The Jam and Jelly Lady

  (Lebanon, Ohio)
Yes You Can!
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Getting ready for Canning Boot Camp in June

It's canning season - and perhaps a little early! I've already been canning Ohio strawberries for three weeks -what the heck? It's so unusual to have these delicious, ruby-red berries in my cooler so early in the year, but you know the saying: make hay while the sun shines! 

The next 2012 Canning Boot Camp is Sunday, June 24, in our FDA/ODA inspected cannery, Lebanon, Ohio.  This hands-on class is geared for people who've never canned; for canners who are unsure of their techniques; for foodies who want to bring farm-to-fork; and for folks who are concerned that they are stocking their pantries with the freshest, healthiest foods for themselves and their family. We have a couple of openings left, and we only take 10 students, so sign up soon! 

All materials (plus lunch and snacks) are provided.  You need only bring your heart, an appetite (we serve a delicious buffet lunch), and perhaps an apron.  Each student leaves with a jar of what they've made: Strawberry Jam and Glazed Carrots! 

Sonya Staffan is a Master Preserver, and has operated The Jam and Jelly Lady for 17 years.  Before registering online (at www.jamandjellylady.com), please call or email (sonya@jamandjellylady.com) to make sure we still have openings.  We only allow 10 studenst per class because of the hands-on nature and the personal attention we like to give each student. 

Hope to can with you in June! 

 
 

Preserving of all Sorts!

It's not news to anyone who knows me: I'm crazy about the science of preserving.  I've been studying it for half my life!  When I teach a Canning Boot Camp, I love to include snippets of preserving history.  I just had to share one of these fascinating pieces today!

I've always been mesmerized by the "Cornish Pasty" - sort of like today's "Hot Pocket" frozen food.  During the Middle Ages, women would bake half-moons of dough filled with pieces of beef, bacon, fish, onions, potatoes, cabbage, and other vegetables.  Sometimes a little sweet jam or fruit was baked in one corner of the pocket for dessert!  Pasties were easily transportable for workers, and they preserved the fillings until workers broke for lunch.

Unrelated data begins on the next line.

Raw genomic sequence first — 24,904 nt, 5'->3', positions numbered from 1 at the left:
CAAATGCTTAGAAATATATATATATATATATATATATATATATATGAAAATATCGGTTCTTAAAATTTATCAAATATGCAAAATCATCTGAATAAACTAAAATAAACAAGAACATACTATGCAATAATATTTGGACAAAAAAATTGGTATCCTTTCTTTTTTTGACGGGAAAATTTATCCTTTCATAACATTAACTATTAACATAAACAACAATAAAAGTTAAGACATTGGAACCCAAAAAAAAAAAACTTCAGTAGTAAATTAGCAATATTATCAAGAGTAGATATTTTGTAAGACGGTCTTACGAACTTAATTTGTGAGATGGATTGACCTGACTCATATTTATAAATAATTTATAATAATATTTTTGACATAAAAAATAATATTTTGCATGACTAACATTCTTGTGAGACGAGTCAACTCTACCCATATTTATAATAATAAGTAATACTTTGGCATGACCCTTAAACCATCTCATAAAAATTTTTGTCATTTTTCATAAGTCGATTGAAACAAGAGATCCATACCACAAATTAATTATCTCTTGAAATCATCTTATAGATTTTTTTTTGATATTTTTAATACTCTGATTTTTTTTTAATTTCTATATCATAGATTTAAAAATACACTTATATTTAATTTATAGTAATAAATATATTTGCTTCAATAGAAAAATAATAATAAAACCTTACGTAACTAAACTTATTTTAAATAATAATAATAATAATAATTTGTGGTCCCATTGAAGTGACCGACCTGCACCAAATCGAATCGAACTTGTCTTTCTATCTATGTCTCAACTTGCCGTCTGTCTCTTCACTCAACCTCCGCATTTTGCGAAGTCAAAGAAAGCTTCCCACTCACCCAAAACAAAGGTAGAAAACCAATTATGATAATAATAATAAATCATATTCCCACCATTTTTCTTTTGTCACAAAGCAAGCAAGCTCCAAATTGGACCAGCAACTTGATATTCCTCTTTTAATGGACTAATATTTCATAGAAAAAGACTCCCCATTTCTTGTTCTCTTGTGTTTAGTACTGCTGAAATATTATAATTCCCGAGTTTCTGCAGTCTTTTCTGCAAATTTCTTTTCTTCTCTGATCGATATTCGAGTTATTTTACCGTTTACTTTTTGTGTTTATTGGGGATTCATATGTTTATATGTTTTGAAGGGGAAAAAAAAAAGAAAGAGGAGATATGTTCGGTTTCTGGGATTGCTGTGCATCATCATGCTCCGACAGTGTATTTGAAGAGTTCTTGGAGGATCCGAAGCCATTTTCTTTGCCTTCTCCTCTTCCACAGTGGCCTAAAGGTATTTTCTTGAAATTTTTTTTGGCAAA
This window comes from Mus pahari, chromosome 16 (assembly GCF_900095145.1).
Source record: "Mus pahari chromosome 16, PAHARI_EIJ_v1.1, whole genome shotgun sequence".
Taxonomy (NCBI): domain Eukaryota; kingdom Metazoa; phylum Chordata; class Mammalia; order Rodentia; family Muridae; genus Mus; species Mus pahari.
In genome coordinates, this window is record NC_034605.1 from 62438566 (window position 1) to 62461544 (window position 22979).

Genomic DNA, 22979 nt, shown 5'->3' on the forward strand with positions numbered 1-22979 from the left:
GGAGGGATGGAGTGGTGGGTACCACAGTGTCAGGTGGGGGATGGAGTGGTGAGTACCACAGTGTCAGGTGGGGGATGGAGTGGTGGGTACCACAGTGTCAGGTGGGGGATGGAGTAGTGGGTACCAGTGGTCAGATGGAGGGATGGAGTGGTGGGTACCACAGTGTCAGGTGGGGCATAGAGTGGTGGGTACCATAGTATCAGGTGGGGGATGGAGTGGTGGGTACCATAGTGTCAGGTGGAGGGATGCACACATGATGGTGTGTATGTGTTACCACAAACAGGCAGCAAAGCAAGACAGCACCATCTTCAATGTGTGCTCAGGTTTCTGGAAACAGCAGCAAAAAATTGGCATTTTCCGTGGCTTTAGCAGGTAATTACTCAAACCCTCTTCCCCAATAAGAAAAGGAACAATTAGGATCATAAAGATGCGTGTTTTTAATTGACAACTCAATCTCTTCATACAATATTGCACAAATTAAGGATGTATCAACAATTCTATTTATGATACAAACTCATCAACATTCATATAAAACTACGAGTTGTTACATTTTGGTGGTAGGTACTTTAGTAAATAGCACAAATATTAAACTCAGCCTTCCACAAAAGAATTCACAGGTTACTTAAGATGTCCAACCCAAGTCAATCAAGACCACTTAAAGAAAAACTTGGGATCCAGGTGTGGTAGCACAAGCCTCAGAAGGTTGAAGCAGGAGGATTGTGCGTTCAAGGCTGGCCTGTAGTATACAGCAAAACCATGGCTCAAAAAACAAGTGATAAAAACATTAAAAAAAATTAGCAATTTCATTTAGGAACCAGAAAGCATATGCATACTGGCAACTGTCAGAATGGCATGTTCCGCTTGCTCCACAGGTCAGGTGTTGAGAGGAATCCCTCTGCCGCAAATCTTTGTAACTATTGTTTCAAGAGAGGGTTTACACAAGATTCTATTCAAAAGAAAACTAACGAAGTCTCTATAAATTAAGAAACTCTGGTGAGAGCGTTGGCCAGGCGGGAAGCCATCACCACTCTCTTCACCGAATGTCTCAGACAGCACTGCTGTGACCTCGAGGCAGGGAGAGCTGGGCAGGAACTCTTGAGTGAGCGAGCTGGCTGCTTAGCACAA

My favorite version of a pasty, however, is the kalakukko from Finland. "Kala" is Finnish for "fish", and "kukkaro" means purse.  Rye in the dough makes this huge pasty quite dark colored.  Baked at a low temperature for several hours, the fish bones inside the kalakukko actually melt, adding to the flavor and moistness of the filling.

The coolest version of kalakukko had a wicker handle baked into its side.  With no fast food or buffets to enjoy after church, families would carry a family-sized kalakukko to church and hang it on a tree outside.  After church, families would picnic together before journeying the long way home!

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Canning Tip #4: Old Jars - To use or not to use??

I'm often asked in canning classes how I feel about using old jars.  Really depends on what you classify as old.  I've had several students so worried about food safety that they never used a jar twice!  On the other hand, I've had students use the oldest, narliest jars (including mayo jars) and they can't figure out why their canning success ratio is so low!

Canning jars are made to be used again and again.  The glass is very thick and can withstand the heat of a water bath canner or a pressure canner.  That's why it's not safe to use a jar from the store that you purchased spaghetti sauce or mayo in.  These jars are very rarely thick enough for your purpose.  The process used to store foods in these containers does not require a sturdy jar that can withstand pressure and heat.

However, even a canning jar can get worn out. 

Always check your jars for even the tiniest chips in their rims.  An uneven rim prohibits a lid from pressing tightly against the jar.  Beautiful old jars are usually best for decoration only! 

Try this: take a new jar and an old jar, and run your fingertip lightly around the rims of both, and you'll easily feel the difference.  Old jars were manufactured with less accurate technologies, and their rims are frequently uneven and often sport a raised ridge on the inside rim.  Food canned in older jars has a higher rate of improper sealing because the lid cannot snugly connect to a faulty rim.  Even if a jar seems sealed today, an older rim may be struggling to stay sealed, and in the middle of winter you may find your once-sealed jar to be floating in moldy scum! 

Older jars can still be used to store dry ingredients, seeds, or just look beautiful on a windowsill!  New jars can be used for quite a long time, so you'll get your money's worth, AND you will have safe food to serve your family and friends!

 
 
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